Discipline eases Vaseline’s upscale slide

With an agency philosophy of 'making strategies more creative, and creative more strategic,' it's no surprise that Doug Robinson relishes a good long-term brand builder. The campaign for the Vaseline Total Care line of skin lotions, with multiple goals including a...

With an agency philosophy of ‘making strategies more creative, and creative more strategic,’ it’s no surprise that Doug Robinson relishes a good long-term brand builder. The campaign for the Vaseline Total Care line of skin lotions, with multiple goals including a more upscale positioning at a higher price point, as well as introducing a new name, look and new sizes, was definitely pleading for a more disciplined approach.

From the campaign’s inception in 1999, Robinson’s first instinct was to simplify. To do this, his team employed ‘the art of distillation,’ an Ammirati Puris tool designed to yield a clear, concise and durable brand strategy. In regard to Vaseline Total Care, part of the Intensive Care line, the sense of attainable beauty was expressed through a creative theory of ‘skin that makes every woman feel good.’

Rather than having the client draw up a brief, hand it over to the creative team and let them work in relative isolation until several creative options were formulated, the Ammirati Puris method begins with a ‘ground zero’ session where everybody has a say.

‘The answer,’ says Robinson, ‘is always found in the briefing room.’ The process involves the client to such a high degree that the creatives never have to sell the creative strategy – the idea is as much the client’s as the agency’s.

The next step in the AP method is called ‘insight mining,’ where hypotheses formed in the ground zero phase are validated. The insight mining step establishes a cohesive unit that blends category, consumer and brand as one. It was this step that allowed client Unilever-Lever Ponds to initiate price increases to substantiate the image upgrade from value to upscale competitor. With the upgrade, Robinson’s team made Vaseline Total Care more modern, contemporary and sophisticated – empowered to compete with such brands as Keri Lotion and Lubriderm.

While the campaign involved an extensive image overhaul, Robinson’s use of strategic roots ensured that existing brand equity wasn’t lost. ‘Brands have a glass vault – a DNA,’ he explains, ‘and no one should be able to touch these things.’ In researching Vaseline’s roots, the team fixed on the durable green leaf icon. ‘It shorthands the environmental and health connotations of the logo behind the product,’ says Robinson, ‘and has become a core part of our branding campaign.’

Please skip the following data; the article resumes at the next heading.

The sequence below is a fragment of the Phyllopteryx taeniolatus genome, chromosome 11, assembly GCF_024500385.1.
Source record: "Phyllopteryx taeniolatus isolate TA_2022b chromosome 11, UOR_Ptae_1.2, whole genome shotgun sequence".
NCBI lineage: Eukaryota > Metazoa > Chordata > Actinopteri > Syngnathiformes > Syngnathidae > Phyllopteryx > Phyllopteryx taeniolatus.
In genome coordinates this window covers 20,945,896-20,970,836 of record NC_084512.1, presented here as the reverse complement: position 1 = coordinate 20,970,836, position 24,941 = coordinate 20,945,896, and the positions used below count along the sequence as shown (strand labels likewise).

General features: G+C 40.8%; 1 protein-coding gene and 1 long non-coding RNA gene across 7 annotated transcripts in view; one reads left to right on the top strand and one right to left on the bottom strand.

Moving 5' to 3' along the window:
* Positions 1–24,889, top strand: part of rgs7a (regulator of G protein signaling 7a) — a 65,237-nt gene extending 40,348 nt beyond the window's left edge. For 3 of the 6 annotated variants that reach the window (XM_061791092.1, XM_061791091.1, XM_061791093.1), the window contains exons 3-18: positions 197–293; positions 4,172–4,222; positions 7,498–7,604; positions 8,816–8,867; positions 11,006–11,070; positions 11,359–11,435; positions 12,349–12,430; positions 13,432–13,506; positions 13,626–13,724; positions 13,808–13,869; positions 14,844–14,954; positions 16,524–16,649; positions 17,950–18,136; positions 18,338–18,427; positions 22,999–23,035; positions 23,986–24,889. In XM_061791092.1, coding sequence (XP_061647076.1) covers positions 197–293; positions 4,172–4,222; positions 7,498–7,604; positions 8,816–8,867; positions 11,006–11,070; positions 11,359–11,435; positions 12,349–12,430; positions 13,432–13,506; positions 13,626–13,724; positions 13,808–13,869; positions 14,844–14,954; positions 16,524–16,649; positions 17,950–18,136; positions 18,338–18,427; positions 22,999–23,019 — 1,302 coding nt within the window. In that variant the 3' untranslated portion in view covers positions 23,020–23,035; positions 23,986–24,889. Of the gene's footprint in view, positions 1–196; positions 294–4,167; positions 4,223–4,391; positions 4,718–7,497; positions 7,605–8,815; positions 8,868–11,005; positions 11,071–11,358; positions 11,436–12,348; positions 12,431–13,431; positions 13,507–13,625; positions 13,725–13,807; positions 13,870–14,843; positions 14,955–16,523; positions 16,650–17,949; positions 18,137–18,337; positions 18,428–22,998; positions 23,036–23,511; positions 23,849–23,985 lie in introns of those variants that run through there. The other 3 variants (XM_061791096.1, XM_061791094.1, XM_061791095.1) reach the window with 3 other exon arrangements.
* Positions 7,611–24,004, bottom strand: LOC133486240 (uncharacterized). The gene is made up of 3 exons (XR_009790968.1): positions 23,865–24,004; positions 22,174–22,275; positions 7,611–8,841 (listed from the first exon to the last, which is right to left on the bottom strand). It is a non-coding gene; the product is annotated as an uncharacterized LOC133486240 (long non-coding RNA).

The end result? A campaign targeting women in their 20s, 30s and early 40s built around the tag: ‘Vaseline. How beautiful feels.’

Creative for the debut was co-developed by Robinson along with art director Elspeth Lynn and writer Lorraine Tao (who moved on to become top strategic CDs in their own right. See page B2.)

The first execution was a black-and-white :30 called ‘Table Manners.’ Set in a traditional Italian restaurant, family members enjoy their meal as a young busboy crawls under the table to retrieve a fallen utensil. While reaching around different sets of feet and legs, he inadvertently touches the bare skin of a middle-aged woman. Entranced by her skin’s softness, the tentative busboy innocently touches the woman’s legs again, much to her surprise and pleasure. With a swift kick from the husband, the moment is over, but not forgotten, as the woman relishes feeling beautiful.

‘Blind Date’ followed shortly thereafter, hitting the national airwaves in March 1999. Earlier this year, ‘Palm Reader’ was introduced along with ‘Feline,’ which was executed by Robinson’s new creative team, including copywriter Tom Goudi and art director Debra Prenger. It shows a cat rubbing against the legs of two women and purring.

All four commercials, albeit different in setting and story, are consistent in tone and personality. Linkage has been achieved by shooting each spot in black and white, using a letter-box format, and featuring women within the product’s target age range. Robinson says he aims to produce more spots with the same look as the campaign evolves.

The campaign is still ongoing, but sales and brand awareness are already on the rise. ‘That, ultimately was the objective,’ says Unilever-Lever Ponds director of personal care group Michael Alexandor.

‘We did achieve our sales results, but that would not necessarily bear out that we had a dramatic increase in sales, due to the significant upgrading and price increase of the product,’ Alexandor explains. ‘It has, however, allowed us to do some very key strategic things internally.’